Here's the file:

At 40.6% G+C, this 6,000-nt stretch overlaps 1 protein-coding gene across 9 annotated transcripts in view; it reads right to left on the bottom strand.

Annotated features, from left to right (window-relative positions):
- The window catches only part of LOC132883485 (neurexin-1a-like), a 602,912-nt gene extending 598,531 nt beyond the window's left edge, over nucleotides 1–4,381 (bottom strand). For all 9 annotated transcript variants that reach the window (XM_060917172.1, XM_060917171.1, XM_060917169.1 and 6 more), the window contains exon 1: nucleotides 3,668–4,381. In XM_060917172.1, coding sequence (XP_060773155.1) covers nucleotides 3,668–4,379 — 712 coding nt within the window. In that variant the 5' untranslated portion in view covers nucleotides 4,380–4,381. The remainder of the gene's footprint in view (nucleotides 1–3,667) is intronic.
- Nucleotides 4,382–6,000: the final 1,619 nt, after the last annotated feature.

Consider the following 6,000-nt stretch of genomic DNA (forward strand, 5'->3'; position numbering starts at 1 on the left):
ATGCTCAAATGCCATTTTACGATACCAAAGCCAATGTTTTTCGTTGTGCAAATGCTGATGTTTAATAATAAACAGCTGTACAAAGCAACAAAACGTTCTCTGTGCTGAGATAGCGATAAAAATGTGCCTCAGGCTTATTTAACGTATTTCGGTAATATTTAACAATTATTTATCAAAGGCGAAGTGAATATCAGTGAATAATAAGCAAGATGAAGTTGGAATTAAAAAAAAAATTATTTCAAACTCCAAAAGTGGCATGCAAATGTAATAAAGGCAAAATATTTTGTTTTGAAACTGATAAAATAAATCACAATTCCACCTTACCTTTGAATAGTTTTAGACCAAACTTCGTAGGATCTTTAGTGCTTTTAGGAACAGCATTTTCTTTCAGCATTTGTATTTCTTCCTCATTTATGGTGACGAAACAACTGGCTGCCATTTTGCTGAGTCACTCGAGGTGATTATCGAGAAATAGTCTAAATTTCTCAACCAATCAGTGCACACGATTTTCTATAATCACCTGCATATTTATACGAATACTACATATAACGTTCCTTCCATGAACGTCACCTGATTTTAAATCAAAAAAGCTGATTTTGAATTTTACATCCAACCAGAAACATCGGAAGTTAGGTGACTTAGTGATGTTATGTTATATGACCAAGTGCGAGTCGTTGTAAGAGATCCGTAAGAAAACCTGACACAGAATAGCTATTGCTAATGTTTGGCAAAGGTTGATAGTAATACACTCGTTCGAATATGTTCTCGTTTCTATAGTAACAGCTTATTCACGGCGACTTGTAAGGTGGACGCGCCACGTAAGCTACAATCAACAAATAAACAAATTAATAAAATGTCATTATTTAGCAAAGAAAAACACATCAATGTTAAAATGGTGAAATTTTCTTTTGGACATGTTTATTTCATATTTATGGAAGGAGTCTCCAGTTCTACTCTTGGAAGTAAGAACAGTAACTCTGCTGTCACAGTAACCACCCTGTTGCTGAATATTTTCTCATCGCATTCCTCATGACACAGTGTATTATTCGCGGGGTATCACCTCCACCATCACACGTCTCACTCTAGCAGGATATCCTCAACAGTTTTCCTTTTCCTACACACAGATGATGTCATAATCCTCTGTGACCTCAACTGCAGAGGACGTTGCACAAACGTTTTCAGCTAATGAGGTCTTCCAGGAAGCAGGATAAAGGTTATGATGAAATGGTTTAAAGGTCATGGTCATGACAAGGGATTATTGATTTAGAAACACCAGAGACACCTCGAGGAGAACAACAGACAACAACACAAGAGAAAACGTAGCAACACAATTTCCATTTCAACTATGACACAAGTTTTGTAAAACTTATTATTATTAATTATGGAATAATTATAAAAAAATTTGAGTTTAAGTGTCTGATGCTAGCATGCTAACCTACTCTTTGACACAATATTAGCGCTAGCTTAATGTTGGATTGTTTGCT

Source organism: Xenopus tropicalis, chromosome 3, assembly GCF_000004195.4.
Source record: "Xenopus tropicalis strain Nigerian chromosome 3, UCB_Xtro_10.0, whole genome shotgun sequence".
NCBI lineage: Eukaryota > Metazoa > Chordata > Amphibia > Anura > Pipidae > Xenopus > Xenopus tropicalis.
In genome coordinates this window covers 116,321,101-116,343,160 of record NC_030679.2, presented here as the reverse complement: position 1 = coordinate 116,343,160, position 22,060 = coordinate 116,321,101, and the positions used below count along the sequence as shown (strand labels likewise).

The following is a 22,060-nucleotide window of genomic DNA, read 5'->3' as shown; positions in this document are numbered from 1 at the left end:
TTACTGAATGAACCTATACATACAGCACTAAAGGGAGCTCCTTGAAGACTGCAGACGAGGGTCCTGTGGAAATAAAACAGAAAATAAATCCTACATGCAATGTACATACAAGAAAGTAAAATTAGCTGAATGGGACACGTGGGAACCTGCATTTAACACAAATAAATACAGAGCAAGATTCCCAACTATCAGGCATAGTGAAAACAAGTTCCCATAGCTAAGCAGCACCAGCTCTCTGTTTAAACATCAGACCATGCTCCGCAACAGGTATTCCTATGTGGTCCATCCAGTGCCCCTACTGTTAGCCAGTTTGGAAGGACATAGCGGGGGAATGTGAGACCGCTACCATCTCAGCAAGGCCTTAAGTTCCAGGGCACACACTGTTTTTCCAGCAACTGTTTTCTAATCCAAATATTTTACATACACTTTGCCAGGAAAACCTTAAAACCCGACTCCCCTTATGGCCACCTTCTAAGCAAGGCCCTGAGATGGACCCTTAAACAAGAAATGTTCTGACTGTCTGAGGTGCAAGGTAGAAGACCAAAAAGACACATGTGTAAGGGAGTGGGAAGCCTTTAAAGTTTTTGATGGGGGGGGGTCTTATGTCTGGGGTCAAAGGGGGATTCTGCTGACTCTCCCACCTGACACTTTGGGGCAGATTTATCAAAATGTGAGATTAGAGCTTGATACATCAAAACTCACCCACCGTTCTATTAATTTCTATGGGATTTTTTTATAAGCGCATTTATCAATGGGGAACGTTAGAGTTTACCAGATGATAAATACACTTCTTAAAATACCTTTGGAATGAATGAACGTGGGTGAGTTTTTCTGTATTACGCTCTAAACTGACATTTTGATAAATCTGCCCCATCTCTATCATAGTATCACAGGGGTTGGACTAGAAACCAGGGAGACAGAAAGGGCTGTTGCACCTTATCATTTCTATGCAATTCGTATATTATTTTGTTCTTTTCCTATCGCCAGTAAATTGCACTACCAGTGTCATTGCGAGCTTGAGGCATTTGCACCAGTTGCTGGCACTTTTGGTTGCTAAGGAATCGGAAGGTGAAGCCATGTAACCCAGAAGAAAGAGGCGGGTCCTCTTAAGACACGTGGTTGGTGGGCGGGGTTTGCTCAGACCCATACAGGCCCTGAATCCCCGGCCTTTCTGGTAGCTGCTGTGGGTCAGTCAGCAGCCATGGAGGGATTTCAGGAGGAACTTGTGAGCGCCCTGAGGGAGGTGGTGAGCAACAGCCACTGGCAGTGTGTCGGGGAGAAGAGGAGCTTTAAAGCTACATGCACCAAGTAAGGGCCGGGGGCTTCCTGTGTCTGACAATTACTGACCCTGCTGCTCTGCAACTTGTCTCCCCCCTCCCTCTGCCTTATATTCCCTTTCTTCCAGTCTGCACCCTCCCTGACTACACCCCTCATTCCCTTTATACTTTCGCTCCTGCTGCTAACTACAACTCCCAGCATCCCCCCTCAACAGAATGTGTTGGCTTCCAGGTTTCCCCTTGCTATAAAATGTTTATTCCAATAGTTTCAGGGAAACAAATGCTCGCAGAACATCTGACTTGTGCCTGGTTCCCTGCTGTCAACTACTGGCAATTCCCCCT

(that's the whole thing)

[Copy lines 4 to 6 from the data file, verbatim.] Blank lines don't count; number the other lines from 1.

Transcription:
- Nucleotides 4,382–6,000: the final 1,619 nt, after the last annotated feature.

Consider the following 6,000-nt stretch of genomic DNA (forward strand, 5'->3'; position numbering starts at 1 on the left):
ATGCTCAAATGCCATTTTACGATACCAAAGCCAATGTTTTTCGTTGTGCAAATGCTGATGTTTAATAATAAACAGCTGTACAAAGCAACAAAACGTTCTCTGTGCTGAGATAGCGATAAAAATGTGCCTCAGGCTTATTTAACGTATTTCGGTAATATTTAACAATTATTTATCAAAGGCGAAGTGAATATCAGTGAATAATAAGCAAGATGAAGTTGGAATTAAAAAAAAAATTATTTCAAACTCCAAAAGTGGCATGCAAATGTAATAAAGGCAAAATATTTTGTTTTGAAACTGATAAAATAAATCACAATTCCACCTTACCTTTGAATAGTTTTAGACCAAACTTCGTAGGATCTTTAGTGCTTTTAGGAACAGCATTTTCTTTCAGCATTTGTATTTCTTCCTCATTTATGGTGACGAAACAACTGGCTGCCATTTTGCTGAGTCACTCGAGGTGATTATCGAGAAATAGTCTAAATTTCTCAACCAATCAGTGCACACGATTTTCTATAATCACCTGCATATTTATACGAATACTACATATAACGTTCCTTCCATGAACGTCACCTGATTTTAAATCAAAAAAGCTGATTTTGAATTTTACATCCAACCAGAAACATCGGAAGTTAGGTGACTTAGTGATGTTATGTTATATGACCAAGTGCGAGTCGTTGTAAGAGATCCGTAAGAAAACCTGACACAGAATAGCTATTGCTAATGTTTGGCAAAGGTTGATAGTAATACACTCGTTCGAATATGTTCTCGTTTCTATAGTAACAGCTTATTCACGGCGACTTGTAAGGTGGACGCGCCACGTAAGCTACAATCAACAAATAAACAAATTAATAAAATGTCATTATTTAGCAAAGAAAAACACATCAATGTTAAAATGGTGAAATTTTCTTTTGGACATGTTTATTTCATATTTATGGAAGGAGTCTCCAGTTCTACTCTTGGAAGTAAGAACAGTAACTCTGCTGTCACAGTAACCACCCTGTTGCTGAATATTTTCTCATCGCATTCCTCATGACACAGTGTATTATTCGCGGGGTATCACCTCCACCATCACACGTCTCACTCTAGCAGGATATCCTCAACAGTTTTCCTTTTCCTACACACAGATGATGTCATAATCCTCTGTGACCTCAACTGCAGAGGACGTTGCACAAACGTTTTCAGCTAATGAGGTCTTCCAGGAAGCAGGATAAAGGTTATGATGAAATGGTTTAAAGGTCATGGTCATGACAAGGGATTATTGATTTAGAAACACCAGAGACACCTCGAGGAGAACAACAGACAACAACACAAGAGAAAACGTAGCAACACAATTTCCATTTCAACTATGACACAAGTTTTGTAAAACTTATTATTATTAATTATGGAATAATTATAAAAAAATTTGAGTTTAAGTGTCTGATGCTAGCATGCTAACCTACTCTTTGACACAATATTAGCGCTAGCTTAATGTTGGATTGTTTGCT